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Interesting Facts

You can think of Ametrine as a gemstone quality quartz crystal which when growing up could not decide whether it wanted to be an Amethyst or a Citrine, and so developed a "split personality". The Anahi Mine in Bolivia is the world's primary source of ametrine. The mine first became famous in the seventeenth century when a Spanish conquistador received it as a dowry when he married a princess from the Ayoreos tribe named Anahi. Ametrine was introduced to Europe through the conquistador's gifts to the Spanish queen. Small deposits of Ametrine were discovered both in Brazil and Canada during the twentieth century. There is evidence of a medieval source of ametrine in Scotland, perhaps in the general vicinity of the Devonian lava beds in Angus, Scotland. There are also ancient references to ametrine from Persian, Roman, and Greek sources. Anecdotal evidence seems to suggest an ancient source of ametrine in India, and indeed ametrine was (re)discovered recently in the Indian state of Andhra Pradesh near Hyderabad, an ancient city which was a trading center on the camel caravan route which crossed to Persia and Europe on one side, and China and Russia to the other side.

Ametrine Jewelry:

19thC Antique 34ct Russian Amethyst-Citrine Ametrine Ring - $349.99 #59667

Ametrine Gemstone:

71 1/2ct Russian Handcut Bolivian Amethyst-Citrine Ametrine 32mm*27mm - $399.99 #61132

67ct Russian Handcut Bolivian Amethyst-Citrine Ametrine 31mm*23mm - $399.99 #58988

HUGE 19thC Antique 43ct+ Handcrafted Bolivian Ametrine 25.5mm*20.5mm - $369.99 #59003

HUGE 19thC Antique 33ct Handcrafted Bolivian Ametrine 24mm*20mm - $289.99 #59007

HUGE 19thC Antique 32ct Handcrafted Bolivian Ametrine 24.5mm*19mm - $269.99 #59020

19ct Russian Handcut Bolivian Amethyst-Citrine Ametrine 18.5mm*18.5mm - $129.99 #58998

Ametrine is a variety of quartz, and is of course closely related to both amethyst and citrine. Amethyst was one of the first gemstones used by man. The name is derived from the Greek term "amethustos", meaning not drunk. Amethyst came to Greece from Egypt just after the death of Alexander the Great. Most ancient Mediterranean cultures believed that amethyst would protect against becoming intoxicated, and would protect soldiers from harm in battle. Throughout ancient and medieval history, the color purple was traditionally the color of royalty. Consequentially amethyst was historically the most highly valued variety of quartz. Amethyst has been used since the dawn of recorded history to adorn the wealthy, as well as royalty, and was extensively used since ancient times for carving intaglio gemstones and seals. Amethyst is also mentioned in the Bible (Exodus 28:19; 39:12) as one of the 12 stones adorning the breastplate (hoshen) of the high priests of Yahweh.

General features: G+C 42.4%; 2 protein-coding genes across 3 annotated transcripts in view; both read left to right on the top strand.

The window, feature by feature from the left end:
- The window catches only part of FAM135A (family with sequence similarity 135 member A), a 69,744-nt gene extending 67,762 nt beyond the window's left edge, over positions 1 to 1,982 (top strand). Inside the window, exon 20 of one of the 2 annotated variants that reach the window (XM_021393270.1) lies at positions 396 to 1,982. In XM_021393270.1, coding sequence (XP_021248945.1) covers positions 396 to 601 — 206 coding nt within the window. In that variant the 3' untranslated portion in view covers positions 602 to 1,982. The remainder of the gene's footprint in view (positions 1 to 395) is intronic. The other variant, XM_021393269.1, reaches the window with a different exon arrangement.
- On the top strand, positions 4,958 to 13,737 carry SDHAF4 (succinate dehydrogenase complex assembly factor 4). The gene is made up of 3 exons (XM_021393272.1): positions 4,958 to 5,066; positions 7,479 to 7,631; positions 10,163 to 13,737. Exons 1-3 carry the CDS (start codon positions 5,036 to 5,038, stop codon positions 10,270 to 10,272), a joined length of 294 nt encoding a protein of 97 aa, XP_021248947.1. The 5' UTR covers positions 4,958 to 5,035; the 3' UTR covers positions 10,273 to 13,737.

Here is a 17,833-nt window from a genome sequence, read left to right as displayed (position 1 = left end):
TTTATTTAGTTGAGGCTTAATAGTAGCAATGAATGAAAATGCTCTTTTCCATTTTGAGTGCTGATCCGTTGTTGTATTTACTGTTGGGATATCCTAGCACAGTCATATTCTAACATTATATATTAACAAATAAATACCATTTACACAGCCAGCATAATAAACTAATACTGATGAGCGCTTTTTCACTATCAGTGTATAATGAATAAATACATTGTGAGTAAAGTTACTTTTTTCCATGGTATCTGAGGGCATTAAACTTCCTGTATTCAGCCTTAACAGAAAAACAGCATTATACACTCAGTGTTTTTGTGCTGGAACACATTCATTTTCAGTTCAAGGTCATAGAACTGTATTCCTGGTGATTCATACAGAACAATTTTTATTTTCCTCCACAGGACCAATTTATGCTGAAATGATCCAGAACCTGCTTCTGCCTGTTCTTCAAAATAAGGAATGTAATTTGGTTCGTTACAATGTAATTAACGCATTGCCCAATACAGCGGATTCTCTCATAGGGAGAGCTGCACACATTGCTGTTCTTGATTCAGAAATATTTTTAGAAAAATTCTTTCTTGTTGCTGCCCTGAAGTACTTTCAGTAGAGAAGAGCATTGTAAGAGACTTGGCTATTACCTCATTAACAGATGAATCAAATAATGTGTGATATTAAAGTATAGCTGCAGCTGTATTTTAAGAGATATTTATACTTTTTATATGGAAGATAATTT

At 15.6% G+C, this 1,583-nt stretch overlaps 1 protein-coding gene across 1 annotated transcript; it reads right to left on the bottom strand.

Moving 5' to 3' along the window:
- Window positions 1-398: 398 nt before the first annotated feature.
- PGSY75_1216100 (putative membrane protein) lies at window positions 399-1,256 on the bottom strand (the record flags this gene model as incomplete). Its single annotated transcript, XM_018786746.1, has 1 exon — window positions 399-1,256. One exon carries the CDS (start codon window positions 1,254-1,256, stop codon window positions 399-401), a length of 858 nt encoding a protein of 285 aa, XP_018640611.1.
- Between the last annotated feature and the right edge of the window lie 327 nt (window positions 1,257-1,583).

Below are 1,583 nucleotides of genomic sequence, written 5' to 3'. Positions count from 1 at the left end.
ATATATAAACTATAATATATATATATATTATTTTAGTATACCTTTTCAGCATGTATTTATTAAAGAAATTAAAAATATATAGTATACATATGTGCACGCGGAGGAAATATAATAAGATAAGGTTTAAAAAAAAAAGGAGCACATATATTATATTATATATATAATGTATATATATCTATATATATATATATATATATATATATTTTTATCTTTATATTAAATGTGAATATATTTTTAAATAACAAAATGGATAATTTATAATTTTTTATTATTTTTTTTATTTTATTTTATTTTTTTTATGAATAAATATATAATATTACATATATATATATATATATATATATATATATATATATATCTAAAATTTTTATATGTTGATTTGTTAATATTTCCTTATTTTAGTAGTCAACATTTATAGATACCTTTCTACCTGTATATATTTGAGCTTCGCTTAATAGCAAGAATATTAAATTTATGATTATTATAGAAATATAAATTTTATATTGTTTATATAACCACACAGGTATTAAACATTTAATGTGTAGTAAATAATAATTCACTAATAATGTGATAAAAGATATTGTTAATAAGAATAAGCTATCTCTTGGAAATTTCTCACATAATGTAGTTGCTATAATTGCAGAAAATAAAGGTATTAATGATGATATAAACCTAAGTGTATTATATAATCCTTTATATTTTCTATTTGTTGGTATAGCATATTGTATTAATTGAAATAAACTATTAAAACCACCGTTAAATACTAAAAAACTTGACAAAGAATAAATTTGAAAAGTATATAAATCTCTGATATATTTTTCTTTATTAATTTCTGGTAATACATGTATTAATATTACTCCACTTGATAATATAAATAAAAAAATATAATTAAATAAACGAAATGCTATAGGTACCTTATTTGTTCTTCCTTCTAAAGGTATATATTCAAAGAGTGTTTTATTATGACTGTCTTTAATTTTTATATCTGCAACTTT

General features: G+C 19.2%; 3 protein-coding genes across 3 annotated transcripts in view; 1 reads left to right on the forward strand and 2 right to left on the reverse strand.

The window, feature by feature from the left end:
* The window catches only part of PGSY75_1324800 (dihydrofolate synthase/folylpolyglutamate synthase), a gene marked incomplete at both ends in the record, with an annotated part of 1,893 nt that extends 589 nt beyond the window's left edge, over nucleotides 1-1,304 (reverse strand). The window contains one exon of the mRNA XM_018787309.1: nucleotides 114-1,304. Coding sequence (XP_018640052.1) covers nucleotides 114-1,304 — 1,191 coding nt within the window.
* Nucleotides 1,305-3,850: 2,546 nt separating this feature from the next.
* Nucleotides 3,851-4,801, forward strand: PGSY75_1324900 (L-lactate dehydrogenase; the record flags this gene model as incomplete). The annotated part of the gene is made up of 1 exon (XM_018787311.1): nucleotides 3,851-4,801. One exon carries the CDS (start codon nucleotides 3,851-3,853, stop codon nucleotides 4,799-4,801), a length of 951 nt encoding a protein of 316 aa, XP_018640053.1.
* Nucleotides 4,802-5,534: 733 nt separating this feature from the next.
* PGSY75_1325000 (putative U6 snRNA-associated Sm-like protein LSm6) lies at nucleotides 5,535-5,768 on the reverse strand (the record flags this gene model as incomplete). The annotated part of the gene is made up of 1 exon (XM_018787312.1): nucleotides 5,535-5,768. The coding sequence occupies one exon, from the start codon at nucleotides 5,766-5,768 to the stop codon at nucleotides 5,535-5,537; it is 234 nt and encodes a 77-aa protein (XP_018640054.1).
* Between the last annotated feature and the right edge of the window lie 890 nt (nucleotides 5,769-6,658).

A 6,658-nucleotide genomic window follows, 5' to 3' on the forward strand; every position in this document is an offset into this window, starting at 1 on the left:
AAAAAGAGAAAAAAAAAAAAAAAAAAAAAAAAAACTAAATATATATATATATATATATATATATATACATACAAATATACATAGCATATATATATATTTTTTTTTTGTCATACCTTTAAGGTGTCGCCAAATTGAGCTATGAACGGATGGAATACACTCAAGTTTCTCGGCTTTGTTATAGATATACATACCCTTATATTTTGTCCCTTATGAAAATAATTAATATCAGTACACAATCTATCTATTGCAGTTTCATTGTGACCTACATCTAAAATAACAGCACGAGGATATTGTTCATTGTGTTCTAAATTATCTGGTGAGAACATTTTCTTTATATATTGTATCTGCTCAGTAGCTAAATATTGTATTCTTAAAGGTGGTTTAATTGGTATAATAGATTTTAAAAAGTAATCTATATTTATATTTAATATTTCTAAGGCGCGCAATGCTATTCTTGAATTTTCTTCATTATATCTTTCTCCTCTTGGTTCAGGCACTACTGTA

Citrine takes its name from the Latin "citrus" for citrus tree. Natural citrine is actually somewhat rare in nature. Citrine was popular in the late Victorian era and was often set with other semiprecious stones such as bloodstones, carnelian and garnets. The Greeks and Romans used Citrine for intaglios and as cabochon (polished) gemstones during the first and second centuries. The gemstone was worn as a protective talisman and used for medicinal purposes. The Romans and Greeks believed it to be the crystallized essence of sunshine, and believed it would aid in digestion and cleanse toxins from the body. Citrine was carried as protection against snake venom. Amethyst, citrine, and ametrine; like all quartz crystals, produce an electric voltage, a property known as piezoelectric. Unable to understand the characteristic, ancient cultures attributed many mystical properties have been attributed to the various varieties of quartz gemstones. Quartz gemstones were believed to act as psychic purifiers, tuning one into their inner "vibrations". It was believed that quartz possessed the ability to amplify emotions, enhance concentration and intuition, and neutralize "negative energies".